Coffee is controversial.
Depending on who you ask, it is either a wonderful beverage or addictive poison.
I've looked at the science, and it seems pretty clear that coffee has been unfairly demonized.
Coffee is actually a complex beverage, with hundreds of bioactive compounds.
However, just because a little bit of something is good, it doesn't mean that a whole lot is necessarily better, or even safe.
So, how much coffee is too much, and what is the "sweet spot" to maximize the health benefits while minimizing the risks?
Let's find out...
The active ingredient in coffee is caffeine, the most commonly consumed psychoactive substance in the world (4).
The caffeine content in a cup of coffee is highly variable, ranging from 50 to 400+ mg per cup.
A small home-brewed cup of coffee could contain 50 mg, while a big 16 oz Starbucks grande can contain over 300 mg.
As a general rule, you can assume that an average 8 ounce cup of coffee contains around 100 mg of caffeine.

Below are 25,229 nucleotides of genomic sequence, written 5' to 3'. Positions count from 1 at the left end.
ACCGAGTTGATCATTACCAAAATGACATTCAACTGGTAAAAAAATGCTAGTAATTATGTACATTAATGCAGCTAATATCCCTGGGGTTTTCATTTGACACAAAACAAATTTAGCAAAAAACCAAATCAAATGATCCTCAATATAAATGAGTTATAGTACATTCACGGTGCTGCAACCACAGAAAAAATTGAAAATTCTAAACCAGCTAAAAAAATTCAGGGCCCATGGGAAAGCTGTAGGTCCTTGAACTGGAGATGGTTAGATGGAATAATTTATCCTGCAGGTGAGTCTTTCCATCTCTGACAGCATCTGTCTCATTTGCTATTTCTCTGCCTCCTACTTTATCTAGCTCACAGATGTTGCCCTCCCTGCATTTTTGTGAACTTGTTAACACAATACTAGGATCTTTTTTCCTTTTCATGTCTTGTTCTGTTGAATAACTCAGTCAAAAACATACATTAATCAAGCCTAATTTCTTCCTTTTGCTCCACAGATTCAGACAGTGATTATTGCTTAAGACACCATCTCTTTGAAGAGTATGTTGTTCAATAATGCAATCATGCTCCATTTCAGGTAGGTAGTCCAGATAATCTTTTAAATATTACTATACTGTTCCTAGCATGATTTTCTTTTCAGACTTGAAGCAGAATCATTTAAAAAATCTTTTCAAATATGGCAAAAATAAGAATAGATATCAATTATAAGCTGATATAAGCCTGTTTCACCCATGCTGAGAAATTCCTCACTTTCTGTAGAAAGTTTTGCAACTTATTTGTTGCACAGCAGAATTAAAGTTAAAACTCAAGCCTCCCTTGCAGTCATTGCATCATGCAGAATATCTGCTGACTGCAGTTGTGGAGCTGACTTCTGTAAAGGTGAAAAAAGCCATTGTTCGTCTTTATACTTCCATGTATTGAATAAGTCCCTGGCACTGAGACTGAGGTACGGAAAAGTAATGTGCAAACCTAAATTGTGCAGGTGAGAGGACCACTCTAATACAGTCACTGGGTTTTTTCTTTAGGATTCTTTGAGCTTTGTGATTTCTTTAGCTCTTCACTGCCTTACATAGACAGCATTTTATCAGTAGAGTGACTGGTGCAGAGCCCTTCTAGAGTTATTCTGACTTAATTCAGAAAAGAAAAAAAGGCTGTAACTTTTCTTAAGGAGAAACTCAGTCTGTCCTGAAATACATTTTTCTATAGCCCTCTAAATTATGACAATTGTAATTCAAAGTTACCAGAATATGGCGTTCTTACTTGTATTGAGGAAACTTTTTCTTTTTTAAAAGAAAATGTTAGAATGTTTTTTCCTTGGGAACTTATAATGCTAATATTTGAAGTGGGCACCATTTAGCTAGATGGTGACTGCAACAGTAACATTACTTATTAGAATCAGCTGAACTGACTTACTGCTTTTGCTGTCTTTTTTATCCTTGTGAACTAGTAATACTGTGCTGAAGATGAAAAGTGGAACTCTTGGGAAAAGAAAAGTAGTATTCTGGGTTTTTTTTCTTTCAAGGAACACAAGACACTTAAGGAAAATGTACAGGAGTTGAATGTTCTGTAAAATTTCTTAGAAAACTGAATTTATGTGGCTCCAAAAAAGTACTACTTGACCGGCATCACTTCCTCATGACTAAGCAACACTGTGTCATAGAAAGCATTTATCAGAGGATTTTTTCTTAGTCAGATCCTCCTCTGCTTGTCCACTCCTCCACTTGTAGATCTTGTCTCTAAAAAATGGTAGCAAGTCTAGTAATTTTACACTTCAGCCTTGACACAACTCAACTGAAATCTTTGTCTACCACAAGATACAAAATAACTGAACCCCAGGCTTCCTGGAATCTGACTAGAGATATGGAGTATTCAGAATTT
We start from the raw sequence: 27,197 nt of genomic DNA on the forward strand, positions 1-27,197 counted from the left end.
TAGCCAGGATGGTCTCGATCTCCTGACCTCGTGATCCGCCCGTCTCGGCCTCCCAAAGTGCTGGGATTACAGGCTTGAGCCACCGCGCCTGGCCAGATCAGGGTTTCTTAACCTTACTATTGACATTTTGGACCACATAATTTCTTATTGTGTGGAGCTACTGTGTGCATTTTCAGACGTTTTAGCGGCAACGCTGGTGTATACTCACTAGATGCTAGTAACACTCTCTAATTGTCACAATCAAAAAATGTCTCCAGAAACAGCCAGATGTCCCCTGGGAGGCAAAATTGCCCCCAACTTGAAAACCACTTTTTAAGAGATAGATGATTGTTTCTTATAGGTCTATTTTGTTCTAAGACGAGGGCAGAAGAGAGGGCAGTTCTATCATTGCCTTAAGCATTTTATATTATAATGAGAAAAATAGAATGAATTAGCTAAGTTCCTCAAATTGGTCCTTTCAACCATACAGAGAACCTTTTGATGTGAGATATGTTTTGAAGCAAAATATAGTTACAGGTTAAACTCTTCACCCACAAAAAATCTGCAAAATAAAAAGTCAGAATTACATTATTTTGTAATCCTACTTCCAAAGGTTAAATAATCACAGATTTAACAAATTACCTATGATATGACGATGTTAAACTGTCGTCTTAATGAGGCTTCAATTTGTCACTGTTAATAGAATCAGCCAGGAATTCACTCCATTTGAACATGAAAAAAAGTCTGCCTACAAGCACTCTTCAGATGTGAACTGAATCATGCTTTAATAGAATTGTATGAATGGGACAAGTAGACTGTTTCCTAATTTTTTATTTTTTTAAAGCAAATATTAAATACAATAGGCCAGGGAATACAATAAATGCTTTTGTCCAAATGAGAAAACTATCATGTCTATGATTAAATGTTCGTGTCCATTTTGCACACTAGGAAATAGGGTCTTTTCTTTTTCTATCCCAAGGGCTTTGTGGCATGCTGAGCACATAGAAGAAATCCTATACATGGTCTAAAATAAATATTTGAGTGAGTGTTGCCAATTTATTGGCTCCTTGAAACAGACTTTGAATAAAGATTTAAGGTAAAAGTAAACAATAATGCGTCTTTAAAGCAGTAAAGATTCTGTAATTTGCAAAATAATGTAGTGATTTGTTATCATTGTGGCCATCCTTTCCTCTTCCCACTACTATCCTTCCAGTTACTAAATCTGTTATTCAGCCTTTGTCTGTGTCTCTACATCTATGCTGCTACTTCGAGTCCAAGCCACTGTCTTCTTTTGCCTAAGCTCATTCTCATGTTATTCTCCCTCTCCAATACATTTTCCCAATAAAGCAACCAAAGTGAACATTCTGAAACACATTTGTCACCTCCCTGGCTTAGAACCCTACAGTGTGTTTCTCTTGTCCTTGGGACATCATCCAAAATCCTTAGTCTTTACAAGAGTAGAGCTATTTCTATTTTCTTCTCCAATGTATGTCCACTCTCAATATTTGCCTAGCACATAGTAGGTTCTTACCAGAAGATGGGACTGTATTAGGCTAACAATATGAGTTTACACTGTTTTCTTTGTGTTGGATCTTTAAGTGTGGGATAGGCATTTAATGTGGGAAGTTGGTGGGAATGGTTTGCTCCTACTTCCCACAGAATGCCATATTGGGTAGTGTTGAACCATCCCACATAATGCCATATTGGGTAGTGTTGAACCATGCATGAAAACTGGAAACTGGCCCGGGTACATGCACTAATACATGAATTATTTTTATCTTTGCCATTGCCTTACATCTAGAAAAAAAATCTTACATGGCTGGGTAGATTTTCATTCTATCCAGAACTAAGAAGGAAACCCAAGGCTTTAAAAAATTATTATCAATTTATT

However, many people (including myself) drink much more than that without any issues.
Bottom Line: The amount of caffeine in a cup of coffee can range from 50 to over 400 mg. Many sources recommend 400 mg of caffeine per day as the safe upper limit for healthy adults.
When it comes to the health effects of coffee, there are both short- and long-term symptoms.
Let's talk about the short-term symptoms first, which are mostly related to the caffeine itself.
Caffeine works primarily in the brain, where it affects the function of neurotransmitters and exerts a stimulant effect.
If you drink too much coffee in a short amount of time, you will experience symptoms mostly related to your brain and digestive system.
Here are some common symptoms of ingesting too much caffeine:
- Upset stomach
- Fast heartbeat
If you experience such symptoms after drinking coffee, then you may be sensitive to caffeine and may want to cut back your intake (or simply avoid caffeine altogether).
It is possible to die from a caffeine overdose, but this is next to impossible to do with coffee alone. You would have to drink more than 100 cups in a single day.
Bottom Line: Ingesting too much caffeine can cause various symptoms, mostly related to the brain and digestive system.
These genes have to do with the enzymes that break down caffeine in the liver, as well as receptors in the brain that are affected by caffeine.
The effects of caffeine on sleep are also genetically determined. Some people can drink coffee and go to sleep right after, for others it keeps them awake throughout the night (10).